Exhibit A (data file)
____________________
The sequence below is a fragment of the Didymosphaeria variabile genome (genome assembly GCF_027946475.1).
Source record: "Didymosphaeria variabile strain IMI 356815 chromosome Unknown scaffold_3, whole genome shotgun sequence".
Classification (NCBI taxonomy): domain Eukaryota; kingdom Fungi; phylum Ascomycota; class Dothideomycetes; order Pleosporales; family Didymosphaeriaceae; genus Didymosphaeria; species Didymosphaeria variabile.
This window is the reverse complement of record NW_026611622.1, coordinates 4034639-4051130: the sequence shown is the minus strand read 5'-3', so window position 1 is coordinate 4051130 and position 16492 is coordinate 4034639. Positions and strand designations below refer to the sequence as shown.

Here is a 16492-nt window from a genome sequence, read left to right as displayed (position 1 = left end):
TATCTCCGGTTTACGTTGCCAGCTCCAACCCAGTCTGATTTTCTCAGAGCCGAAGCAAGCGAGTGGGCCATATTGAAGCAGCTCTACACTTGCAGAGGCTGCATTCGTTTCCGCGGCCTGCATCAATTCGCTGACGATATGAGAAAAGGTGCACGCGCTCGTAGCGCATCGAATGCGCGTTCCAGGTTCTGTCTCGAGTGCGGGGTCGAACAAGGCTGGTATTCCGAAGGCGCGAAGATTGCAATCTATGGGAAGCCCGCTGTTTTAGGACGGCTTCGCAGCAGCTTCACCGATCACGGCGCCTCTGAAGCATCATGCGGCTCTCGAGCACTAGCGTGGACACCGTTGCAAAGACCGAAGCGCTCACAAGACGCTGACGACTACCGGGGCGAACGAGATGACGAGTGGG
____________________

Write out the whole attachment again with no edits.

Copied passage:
The sequence below is a fragment of the Didymosphaeria variabile genome (genome assembly GCF_027946475.1).
Source record: "Didymosphaeria variabile strain IMI 356815 chromosome Unknown scaffold_3, whole genome shotgun sequence".
Classification (NCBI taxonomy): domain Eukaryota; kingdom Fungi; phylum Ascomycota; class Dothideomycetes; order Pleosporales; family Didymosphaeriaceae; genus Didymosphaeria; species Didymosphaeria variabile.
This window is the reverse complement of record NW_026611622.1, coordinates 4034639-4051130: the sequence shown is the minus strand read 5'-3', so window position 1 is coordinate 4051130 and position 16492 is coordinate 4034639. Positions and strand designations below refer to the sequence as shown.

Here is a 16492-nt window from a genome sequence, read left to right as displayed (position 1 = left end):
TATCTCCGGTTTACGTTGCCAGCTCCAACCCAGTCTGATTTTCTCAGAGCCGAAGCAAGCGAGTGGGCCATATTGAAGCAGCTCTACACTTGCAGAGGCTGCATTCGTTTCCGCGGCCTGCATCAATTCGCTGACGATATGAGAAAAGGTGCACGCGCTCGTAGCGCATCGAATGCGCGTTCCAGGTTCTGTCTCGAGTGCGGGGTCGAACAAGGCTGGTATTCCGAAGGCGCGAAGATTGCAATCTATGGGAAGCCCGCTGTTTTAGGACGGCTTCGCAGCAGCTTCACCGATCACGGCGCCTCTGAAGCATCATGCGGCTCTCGAGCACTAGCGTGGACACCGTTGCAAAGACCGAAGCGCTCACAAGACGCTGACGACTACCGGGGCGAACGAGATGACGAGTGGG